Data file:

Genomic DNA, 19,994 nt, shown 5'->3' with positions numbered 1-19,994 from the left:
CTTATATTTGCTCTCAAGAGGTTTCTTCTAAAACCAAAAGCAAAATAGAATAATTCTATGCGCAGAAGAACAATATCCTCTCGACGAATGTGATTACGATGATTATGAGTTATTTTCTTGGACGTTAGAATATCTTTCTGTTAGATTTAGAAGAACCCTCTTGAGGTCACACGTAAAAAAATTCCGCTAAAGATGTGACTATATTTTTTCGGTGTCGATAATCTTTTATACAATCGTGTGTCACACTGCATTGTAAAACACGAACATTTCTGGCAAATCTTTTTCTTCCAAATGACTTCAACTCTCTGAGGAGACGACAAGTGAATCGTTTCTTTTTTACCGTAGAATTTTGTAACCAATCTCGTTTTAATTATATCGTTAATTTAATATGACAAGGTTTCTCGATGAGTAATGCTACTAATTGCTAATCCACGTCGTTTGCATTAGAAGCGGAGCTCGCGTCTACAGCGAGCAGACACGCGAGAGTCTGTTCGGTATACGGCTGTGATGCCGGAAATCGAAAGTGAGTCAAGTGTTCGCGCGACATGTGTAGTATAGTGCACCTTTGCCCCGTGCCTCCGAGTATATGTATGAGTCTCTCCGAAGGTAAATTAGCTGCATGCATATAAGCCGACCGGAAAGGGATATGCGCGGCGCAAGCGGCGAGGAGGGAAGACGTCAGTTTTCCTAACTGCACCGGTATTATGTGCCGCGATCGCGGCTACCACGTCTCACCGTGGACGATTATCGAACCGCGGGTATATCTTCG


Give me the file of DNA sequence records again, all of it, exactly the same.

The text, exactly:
Genomic DNA, 19,994 nt, shown 5'->3' with positions numbered 1-19,994 from the left:
CTTATATTTGCTCTCAAGAGGTTTCTTCTAAAACCAAAAGCAAAATAGAATAATTCTATGCGCAGAAGAACAATATCCTCTCGACGAATGTGATTACGATGATTATGAGTTATTTTCTTGGACGTTAGAATATCTTTCTGTTAGATTTAGAAGAACCCTCTTGAGGTCACACGTAAAAAAATTCCGCTAAAGATGTGACTATATTTTTTCGGTGTCGATAATCTTTTATACAATCGTGTGTCACACTGCATTGTAAAACACGAACATTTCTGGCAAATCTTTTTCTTCCAAATGACTTCAACTCTCTGAGGAGACGACAAGTGAATCGTTTCTTTTTTACCGTAGAATTTTGTAACCAATCTCGTTTTAATTATATCGTTAATTTAATATGACAAGGTTTCTCGATGAGTAATGCTACTAATTGCTAATCCACGTCGTTTGCATTAGAAGCGGAGCTCGCGTCTACAGCGAGCAGACACGCGAGAGTCTGTTCGGTATACGGCTGTGATGCCGGAAATCGAAAGTGAGTCAAGTGTTCGCGCGACATGTGTAGTATAGTGCACCTTTGCCCCGTGCCTCCGAGTATATGTATGAGTCTCTCCGAAGGTAAATTAGCTGCATGCATATAAGCCGACCGGAAAGGGATATGCGCGGCGCAAGCGGCGAGGAGGGAAGACGTCAGTTTTCCTAACTGCACCGGTATTATGTGCCGCGATCGCGGCTACCACGTCTCACCGTGGACGATTATCGAACCGCGGGTATATCTTCG